The white-handed gibbon is one of the 16 to 17 gibbon species in the Hylobatidae family. With a glimpse, most people, though that gibbons are monkeys. It is a misjudgment. They are apes. Follow us to learn how to differentiate apes and monkeys. Now, let us see why they are an acrobatic expert.
An acrobatic expert?
Compared to other apes, they are smaller in size. A fully grown adult is in between 42 to 58.3 cm and weight in between 13.2 to 19.8 kg. They also have a very long arms, which is longer than their legs. This powerful, agile, long arms, along with their small and light body, make him an acrobatic expert, brachiating from tree to tree without a sweat.
Their long and agile arms and legs allow them to cover a great distance, nearly 10 feet, with each pendulum swing of its body. They can move across the jungle in the speed of approximately 56 km/hour. Their single swinging jump can help them to cross a gap as big as 15.2 m.
Are they really white?
Their name “white-handed” gibbon always creating a misunderstanding that they are really white in color. In fact, their skin is black. Only their fur around its face, hands and feet are white, and are uniformly colored. However, their fur color may also vary between individual. They can be creamy white, red, brown or almost black. Black or blonde are usually observed in males.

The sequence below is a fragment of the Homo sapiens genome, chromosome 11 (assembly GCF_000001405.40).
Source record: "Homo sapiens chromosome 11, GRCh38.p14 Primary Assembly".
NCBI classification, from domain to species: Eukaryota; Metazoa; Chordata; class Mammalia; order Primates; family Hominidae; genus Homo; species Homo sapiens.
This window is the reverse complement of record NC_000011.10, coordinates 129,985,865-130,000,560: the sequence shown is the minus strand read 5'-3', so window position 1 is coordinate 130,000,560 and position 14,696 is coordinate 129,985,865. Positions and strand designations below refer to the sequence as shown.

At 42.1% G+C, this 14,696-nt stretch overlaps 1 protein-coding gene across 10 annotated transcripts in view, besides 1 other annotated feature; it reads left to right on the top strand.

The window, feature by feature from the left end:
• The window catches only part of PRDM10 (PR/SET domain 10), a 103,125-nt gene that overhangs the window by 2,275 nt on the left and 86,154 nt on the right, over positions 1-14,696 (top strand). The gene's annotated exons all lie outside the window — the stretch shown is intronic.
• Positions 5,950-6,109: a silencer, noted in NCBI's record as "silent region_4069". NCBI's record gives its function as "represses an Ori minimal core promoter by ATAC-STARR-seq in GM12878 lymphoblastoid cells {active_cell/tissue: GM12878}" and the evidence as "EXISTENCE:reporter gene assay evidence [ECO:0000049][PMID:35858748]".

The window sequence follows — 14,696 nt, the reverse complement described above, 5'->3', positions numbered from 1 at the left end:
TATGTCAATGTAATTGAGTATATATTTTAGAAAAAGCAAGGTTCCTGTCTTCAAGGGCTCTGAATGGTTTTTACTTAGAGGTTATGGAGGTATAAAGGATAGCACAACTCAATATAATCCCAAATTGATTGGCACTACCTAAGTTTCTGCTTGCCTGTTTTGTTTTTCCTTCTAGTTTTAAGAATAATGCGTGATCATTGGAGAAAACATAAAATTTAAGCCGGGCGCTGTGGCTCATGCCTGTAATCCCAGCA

Are they always on the tree?
The white-handed gibbon lives high up in the canopy of trees. We know they are expert at traveling on the tree. Nevertheless, they do move on the ground too. Like human, they are bipedal. It means that they walk upright with their hind legs. On the ground, they walk with arms held high for balance.
Can we still find them in the wild?
Yes, you still can find them in tropical and subtropical forest of Peninsular Malaysia, Thailand, Vietnam and northern Sumatra. If you heard their “gibbon song”, they may be not more than 1 km away.
Yet, the chances for you to find them in the wild could be low. Their population is decreasing to the level it was categorised as endangered species under the IUCN Red List. The population of white-handed gibbon is jeopardized due to habitat loss, poaching and pet trading.